To convert from this format to degrees and fractions of a degree divide the number of minutes by 60 and add it to the number of degrees. For example, if the latitude in DDDMM.MMMM format is 5213.2375, the latitude in degrees is 52 + 13.2375/60 = 52.220625 degrees. You can use this format to type the latitude and longitude into Google maps, and display the location.

The circuit

Here's the circuit of the whole project:


Circuit for the GPS Parser Display which shows the GPS parameters from a GPS module.

Because some of the modules are 3.3V I've included a LE33CZ low-dropout regulator to drop the supply voltage from 5V, or from a 3.7V LiPo battery, but this isn't necessary if you're using a module that is happy with 5V. The 33kΩ resistor and 0.1µF capacitor ensure that the display is reset correctly when power is first applied.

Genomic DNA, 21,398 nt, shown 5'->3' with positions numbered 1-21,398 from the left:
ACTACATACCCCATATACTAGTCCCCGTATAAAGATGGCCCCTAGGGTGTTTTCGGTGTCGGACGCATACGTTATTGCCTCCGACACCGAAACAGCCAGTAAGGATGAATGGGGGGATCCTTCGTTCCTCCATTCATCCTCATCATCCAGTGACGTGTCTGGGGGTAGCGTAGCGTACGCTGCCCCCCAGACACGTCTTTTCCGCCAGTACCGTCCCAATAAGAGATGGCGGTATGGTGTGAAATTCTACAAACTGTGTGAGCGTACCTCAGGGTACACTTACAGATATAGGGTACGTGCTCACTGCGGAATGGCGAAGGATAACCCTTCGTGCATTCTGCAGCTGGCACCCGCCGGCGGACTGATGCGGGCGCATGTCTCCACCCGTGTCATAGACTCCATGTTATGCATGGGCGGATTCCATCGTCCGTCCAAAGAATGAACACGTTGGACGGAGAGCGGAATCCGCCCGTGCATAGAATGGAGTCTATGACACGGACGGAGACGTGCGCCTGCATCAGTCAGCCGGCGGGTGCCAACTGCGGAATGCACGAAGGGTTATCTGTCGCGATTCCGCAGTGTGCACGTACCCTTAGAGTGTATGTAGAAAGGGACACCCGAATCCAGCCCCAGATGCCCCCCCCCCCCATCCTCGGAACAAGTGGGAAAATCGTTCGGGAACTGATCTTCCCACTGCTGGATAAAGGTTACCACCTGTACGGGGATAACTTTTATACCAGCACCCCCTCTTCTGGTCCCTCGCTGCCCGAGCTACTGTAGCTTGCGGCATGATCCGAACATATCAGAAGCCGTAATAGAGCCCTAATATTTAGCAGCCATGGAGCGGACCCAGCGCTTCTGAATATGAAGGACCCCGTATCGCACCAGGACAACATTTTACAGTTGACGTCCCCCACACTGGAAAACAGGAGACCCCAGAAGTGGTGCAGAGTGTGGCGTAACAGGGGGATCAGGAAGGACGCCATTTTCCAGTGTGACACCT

The ATtiny85 doesn't include a hardware UART, so the serial input from the GPS module is decoded by a software UART, using the ATtiny85's USI interface, as described in the earlier article Simple ATtiny USI UART 2.

The processor uses the 8MHz internal oscillator, to avoid the need for an external crystal. My ATtiny85 worked fine with the default setting, but because the serial interface is quite fussy about the data rate you may need to calibrate the oscillator to an accurate frequency using the OSCCAL register.

To do this, load the following program:

void setup () {
  OSCCAL = 0xB2;
  TCCR0A = 1<<COM0B0 | 2<<WGM00;// Toggle PB0
  TCCR0B = 0<<WGM02 | 2<<CS00;  // Divide by 8
  OCR0A = 249;                  // Divide by 250
  pinMode(1, OUTPUT);           // Adjust for 2000 Hz on PB1